Thats a large chunk of those 1000 plays per year, where are the other 350 coming from?

In 1919; fielded bunts resulting in outs: 3b 273, 1b 191, C 181
   63. Mefisto Posted: January 13, 2023 at 11:49 AM (#6113080)
Or vice versa where it was easy to field and yet hitters were worse than average?


Yes. 1b in the deadball era. I'm not sure that they hit "worse than average", but far worse than they did by the 1920s.

So that to me would be a better explanation of what is going on there is some shortage of talent in the infield, most of the best guys are already assigned to 2b SS and you somewhat lower level guys filling out the 3b ranks. So even though 3b is easier as you suggest, there isnt enuf talen available to take advantage of that ease and find better hitters.


This is certainly possible and of course more possible when MLB talent was relatively thin (as it was in the deadball era, what with a new league and much lower population to draw from than later). But I don't know how to measure that, much less prove it.

So 40 bunts a year/team are lost. Multiply by 16 teams somewhere almost 650 less bunts are fielded by 3b in the lively ball era.

Thats a large chunk of those 1000 plays per year, where are the other 350 coming from?


My numbers were NL only (I can't remember why I did that; must have been an issue at the time), so it would be 325 fewer bunts fielded by 3b and leaving 2b making 675 more assists every year. And the only reason I can think of for that is to say that lots more balls were (and are) hit to the general area of 2b than to 3b.
   64. sunday silence (again) Posted: January 13, 2023 at 11:53 AM (#6113081)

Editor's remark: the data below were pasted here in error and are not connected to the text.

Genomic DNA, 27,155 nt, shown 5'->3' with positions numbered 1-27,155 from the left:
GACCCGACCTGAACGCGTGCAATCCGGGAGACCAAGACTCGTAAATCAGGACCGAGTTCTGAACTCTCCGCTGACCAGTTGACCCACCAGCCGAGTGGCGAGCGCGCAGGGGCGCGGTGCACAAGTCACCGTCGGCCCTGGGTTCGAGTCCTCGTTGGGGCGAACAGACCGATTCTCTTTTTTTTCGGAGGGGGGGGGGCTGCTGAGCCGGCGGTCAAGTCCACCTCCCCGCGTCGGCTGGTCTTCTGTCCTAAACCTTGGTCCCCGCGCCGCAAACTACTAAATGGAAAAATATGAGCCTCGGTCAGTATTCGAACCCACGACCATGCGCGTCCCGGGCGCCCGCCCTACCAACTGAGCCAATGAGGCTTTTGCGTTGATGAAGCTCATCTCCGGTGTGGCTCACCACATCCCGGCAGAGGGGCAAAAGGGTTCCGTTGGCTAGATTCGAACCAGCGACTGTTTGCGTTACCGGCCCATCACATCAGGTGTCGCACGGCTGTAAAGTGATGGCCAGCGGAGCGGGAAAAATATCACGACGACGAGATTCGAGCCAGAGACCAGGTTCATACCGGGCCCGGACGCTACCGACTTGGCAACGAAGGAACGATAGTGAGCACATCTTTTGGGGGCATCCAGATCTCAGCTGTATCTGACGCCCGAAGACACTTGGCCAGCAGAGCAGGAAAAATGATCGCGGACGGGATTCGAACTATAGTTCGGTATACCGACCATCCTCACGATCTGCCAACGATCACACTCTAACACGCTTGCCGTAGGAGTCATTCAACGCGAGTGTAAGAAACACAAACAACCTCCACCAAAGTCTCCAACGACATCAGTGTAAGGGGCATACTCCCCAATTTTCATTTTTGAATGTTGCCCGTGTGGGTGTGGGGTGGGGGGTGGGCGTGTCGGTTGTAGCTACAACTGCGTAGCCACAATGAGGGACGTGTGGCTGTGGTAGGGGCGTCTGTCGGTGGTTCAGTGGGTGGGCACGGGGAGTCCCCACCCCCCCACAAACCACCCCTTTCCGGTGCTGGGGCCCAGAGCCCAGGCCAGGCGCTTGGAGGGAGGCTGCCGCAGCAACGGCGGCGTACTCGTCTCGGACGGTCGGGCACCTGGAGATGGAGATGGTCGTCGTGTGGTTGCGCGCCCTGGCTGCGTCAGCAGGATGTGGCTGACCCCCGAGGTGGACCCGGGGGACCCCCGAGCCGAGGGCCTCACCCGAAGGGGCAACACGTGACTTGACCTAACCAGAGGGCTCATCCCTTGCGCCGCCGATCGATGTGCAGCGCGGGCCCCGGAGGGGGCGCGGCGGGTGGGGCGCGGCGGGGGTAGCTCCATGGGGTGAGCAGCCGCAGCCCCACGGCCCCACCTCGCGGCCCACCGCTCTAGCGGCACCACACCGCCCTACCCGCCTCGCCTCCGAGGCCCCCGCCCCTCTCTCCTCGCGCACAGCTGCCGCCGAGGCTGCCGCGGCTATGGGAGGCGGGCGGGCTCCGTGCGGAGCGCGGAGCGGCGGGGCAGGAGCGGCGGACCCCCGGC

bunts fielded seem to break down: P 52% 3b 21% 1b 14% C 14%. at least in that year.
   65. sunday silence (again) Posted: January 13, 2023 at 11:58 AM (#6113082)
Yes. 1b in the deadball era. I'm not sure that they hit "worse than average", but far worse than they did by the 1920s.


Yeah thats interesting. You dont see the Jim Bottomleys and Jacque Fourniers emerge there until the 1920s.

BUt was that because of glove technology? We've seen that mentioned up thread. One could counter argue that the reason Hal Chase was so valuable was his ability to field 1b with the crappy gloves they had at the time.

I dont think we can assume fielding 1b was as easy in the deadball era.
   66. DL from MN Posted: January 13, 2023 at 12:10 PM (#6113086)
I believe the number of double plays turned by 2B went up as the number of bunts declined.
   67. Mefisto Posted: January 13, 2023 at 01:47 PM (#6113101)
@65: Fielding absolutely was more difficult, at least in one sense, in the deadball era: way more errors. And the improved gloves reduced those a lot. In, say, 1903 about 30% of all runs scored came on errors. By 1930 that was down to 15%.

@66: That's absolutely correct, though I wouldn't call it a 1-1 correlation. In 1905-1909, the high in DPs for all NL 2b combined was 429 and for 3b combined it was 159. By 1926-1930 those numbers were 877 and 228. Not all of that is the decline in bunts; partly it was the fact that batters were hitting the ball harder and making it thereby easier to turn the DP assuming no errors.
   68. sunday silence (again) Posted: January 13, 2023 at 03:12 PM (#6113111)